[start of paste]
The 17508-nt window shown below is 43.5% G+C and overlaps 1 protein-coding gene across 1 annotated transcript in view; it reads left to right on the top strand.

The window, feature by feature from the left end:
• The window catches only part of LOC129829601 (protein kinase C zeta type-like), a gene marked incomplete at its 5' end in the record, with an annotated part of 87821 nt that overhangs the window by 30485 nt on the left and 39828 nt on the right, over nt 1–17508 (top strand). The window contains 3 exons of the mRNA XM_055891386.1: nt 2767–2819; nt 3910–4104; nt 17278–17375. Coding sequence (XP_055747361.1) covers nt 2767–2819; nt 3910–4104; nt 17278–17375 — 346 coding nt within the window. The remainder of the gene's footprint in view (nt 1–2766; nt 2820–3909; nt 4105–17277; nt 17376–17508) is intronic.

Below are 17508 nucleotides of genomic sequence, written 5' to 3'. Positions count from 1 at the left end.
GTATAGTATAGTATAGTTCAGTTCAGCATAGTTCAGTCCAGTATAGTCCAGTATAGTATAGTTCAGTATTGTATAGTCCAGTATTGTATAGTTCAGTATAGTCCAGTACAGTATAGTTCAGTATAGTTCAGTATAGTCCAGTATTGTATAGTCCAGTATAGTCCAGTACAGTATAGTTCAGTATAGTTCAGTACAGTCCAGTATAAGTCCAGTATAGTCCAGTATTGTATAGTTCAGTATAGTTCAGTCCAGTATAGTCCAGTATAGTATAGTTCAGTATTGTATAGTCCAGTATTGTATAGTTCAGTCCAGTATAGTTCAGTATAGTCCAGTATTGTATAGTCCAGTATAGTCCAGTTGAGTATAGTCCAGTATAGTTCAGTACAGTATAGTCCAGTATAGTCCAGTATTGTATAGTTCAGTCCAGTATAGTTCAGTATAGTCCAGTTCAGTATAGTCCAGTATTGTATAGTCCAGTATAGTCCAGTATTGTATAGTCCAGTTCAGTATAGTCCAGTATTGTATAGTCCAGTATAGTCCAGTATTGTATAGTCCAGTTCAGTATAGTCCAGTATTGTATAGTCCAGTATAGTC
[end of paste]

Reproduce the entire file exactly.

The 17508-nt window shown below is 43.5% G+C and overlaps 1 protein-coding gene across 1 annotated transcript in view; it reads left to right on the top strand.

The window, feature by feature from the left end:
• The window catches only part of LOC129829601 (protein kinase C zeta type-like), a gene marked incomplete at its 5' end in the record, with an annotated part of 87821 nt that overhangs the window by 30485 nt on the left and 39828 nt on the right, over nt 1–17508 (top strand). The window contains 3 exons of the mRNA XM_055891386.1: nt 2767–2819; nt 3910–4104; nt 17278–17375. Coding sequence (XP_055747361.1) covers nt 2767–2819; nt 3910–4104; nt 17278–17375 — 346 coding nt within the window. The remainder of the gene's footprint in view (nt 1–2766; nt 2820–3909; nt 4105–17277; nt 17376–17508) is intronic.

Below are 17508 nucleotides of genomic sequence, written 5' to 3'. Positions count from 1 at the left end.
GTATAGTATAGTATAGTTCAGTTCAGCATAGTTCAGTCCAGTATAGTCCAGTATAGTATAGTTCAGTATTGTATAGTCCAGTATTGTATAGTTCAGTATAGTCCAGTACAGTATAGTTCAGTATAGTTCAGTATAGTCCAGTATTGTATAGTCCAGTATAGTCCAGTACAGTATAGTTCAGTATAGTTCAGTACAGTCCAGTATAAGTCCAGTATAGTCCAGTATTGTATAGTTCAGTATAGTTCAGTCCAGTATAGTCCAGTATAGTATAGTTCAGTATTGTATAGTCCAGTATTGTATAGTTCAGTCCAGTATAGTTCAGTATAGTCCAGTATTGTATAGTCCAGTATAGTCCAGTTGAGTATAGTCCAGTATAGTTCAGTACAGTATAGTCCAGTATAGTCCAGTATTGTATAGTTCAGTCCAGTATAGTTCAGTATAGTCCAGTTCAGTATAGTCCAGTATTGTATAGTCCAGTATAGTCCAGTATTGTATAGTCCAGTTCAGTATAGTCCAGTATTGTATAGTCCAGTATAGTCCAGTATTGTATAGTCCAGTTCAGTATAGTCCAGTATTGTATAGTCCAGTATAGTC